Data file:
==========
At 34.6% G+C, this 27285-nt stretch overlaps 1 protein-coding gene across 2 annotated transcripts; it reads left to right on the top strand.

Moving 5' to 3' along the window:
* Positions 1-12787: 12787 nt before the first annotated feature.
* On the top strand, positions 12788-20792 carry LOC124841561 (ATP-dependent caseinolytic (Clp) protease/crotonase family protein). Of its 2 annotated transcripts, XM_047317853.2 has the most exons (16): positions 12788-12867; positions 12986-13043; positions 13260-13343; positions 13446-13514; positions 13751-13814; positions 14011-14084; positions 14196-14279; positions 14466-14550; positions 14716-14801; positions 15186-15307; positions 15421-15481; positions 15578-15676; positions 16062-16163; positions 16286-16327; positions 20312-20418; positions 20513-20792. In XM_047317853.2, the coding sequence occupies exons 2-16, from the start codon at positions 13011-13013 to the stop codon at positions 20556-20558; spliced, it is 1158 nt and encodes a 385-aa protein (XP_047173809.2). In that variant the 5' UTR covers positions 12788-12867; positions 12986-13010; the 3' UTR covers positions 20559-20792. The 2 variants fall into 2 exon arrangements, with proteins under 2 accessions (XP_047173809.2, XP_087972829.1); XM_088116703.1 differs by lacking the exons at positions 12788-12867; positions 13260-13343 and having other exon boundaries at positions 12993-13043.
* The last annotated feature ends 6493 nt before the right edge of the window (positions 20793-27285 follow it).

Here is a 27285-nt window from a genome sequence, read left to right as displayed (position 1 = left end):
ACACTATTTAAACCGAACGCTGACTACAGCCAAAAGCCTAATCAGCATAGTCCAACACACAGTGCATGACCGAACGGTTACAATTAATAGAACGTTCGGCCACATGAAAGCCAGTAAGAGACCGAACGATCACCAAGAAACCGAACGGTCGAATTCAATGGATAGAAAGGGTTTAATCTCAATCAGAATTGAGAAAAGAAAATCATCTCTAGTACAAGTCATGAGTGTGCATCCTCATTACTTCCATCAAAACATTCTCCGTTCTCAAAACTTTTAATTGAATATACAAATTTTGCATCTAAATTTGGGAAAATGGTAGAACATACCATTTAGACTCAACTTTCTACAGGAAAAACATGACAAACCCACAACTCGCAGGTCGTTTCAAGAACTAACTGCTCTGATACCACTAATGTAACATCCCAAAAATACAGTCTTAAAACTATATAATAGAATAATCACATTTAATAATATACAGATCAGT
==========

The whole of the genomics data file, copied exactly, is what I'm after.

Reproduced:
At 34.6% G+C, this 27285-nt stretch overlaps 1 protein-coding gene across 2 annotated transcripts; it reads left to right on the top strand.

Moving 5' to 3' along the window:
* Positions 1-12787: 12787 nt before the first annotated feature.
* On the top strand, positions 12788-20792 carry LOC124841561 (ATP-dependent caseinolytic (Clp) protease/crotonase family protein). Of its 2 annotated transcripts, XM_047317853.2 has the most exons (16): positions 12788-12867; positions 12986-13043; positions 13260-13343; positions 13446-13514; positions 13751-13814; positions 14011-14084; positions 14196-14279; positions 14466-14550; positions 14716-14801; positions 15186-15307; positions 15421-15481; positions 15578-15676; positions 16062-16163; positions 16286-16327; positions 20312-20418; positions 20513-20792. In XM_047317853.2, the coding sequence occupies exons 2-16, from the start codon at positions 13011-13013 to the stop codon at positions 20556-20558; spliced, it is 1158 nt and encodes a 385-aa protein (XP_047173809.2). In that variant the 5' UTR covers positions 12788-12867; positions 12986-13010; the 3' UTR covers positions 20559-20792. The 2 variants fall into 2 exon arrangements, with proteins under 2 accessions (XP_047173809.2, XP_087972829.1); XM_088116703.1 differs by lacking the exons at positions 12788-12867; positions 13260-13343 and having other exon boundaries at positions 12993-13043.
* The last annotated feature ends 6493 nt before the right edge of the window (positions 20793-27285 follow it).

Here is a 27285-nt window from a genome sequence, read left to right as displayed (position 1 = left end):
ACACTATTTAAACCGAACGCTGACTACAGCCAAAAGCCTAATCAGCATAGTCCAACACACAGTGCATGACCGAACGGTTACAATTAATAGAACGTTCGGCCACATGAAAGCCAGTAAGAGACCGAACGATCACCAAGAAACCGAACGGTCGAATTCAATGGATAGAAAGGGTTTAATCTCAATCAGAATTGAGAAAAGAAAATCATCTCTAGTACAAGTCATGAGTGTGCATCCTCATTACTTCCATCAAAACATTCTCCGTTCTCAAAACTTTTAATTGAATATACAAATTTTGCATCTAAATTTGGGAAAATGGTAGAACATACCATTTAGACTCAACTTTCTACAGGAAAAACATGACAAACCCACAACTCGCAGGTCGTTTCAAGAACTAACTGCTCTGATACCACTAATGTAACATCCCAAAAATACAGTCTTAAAACTATATAATAGAATAATCACATTTAATAATATACAGATCAGT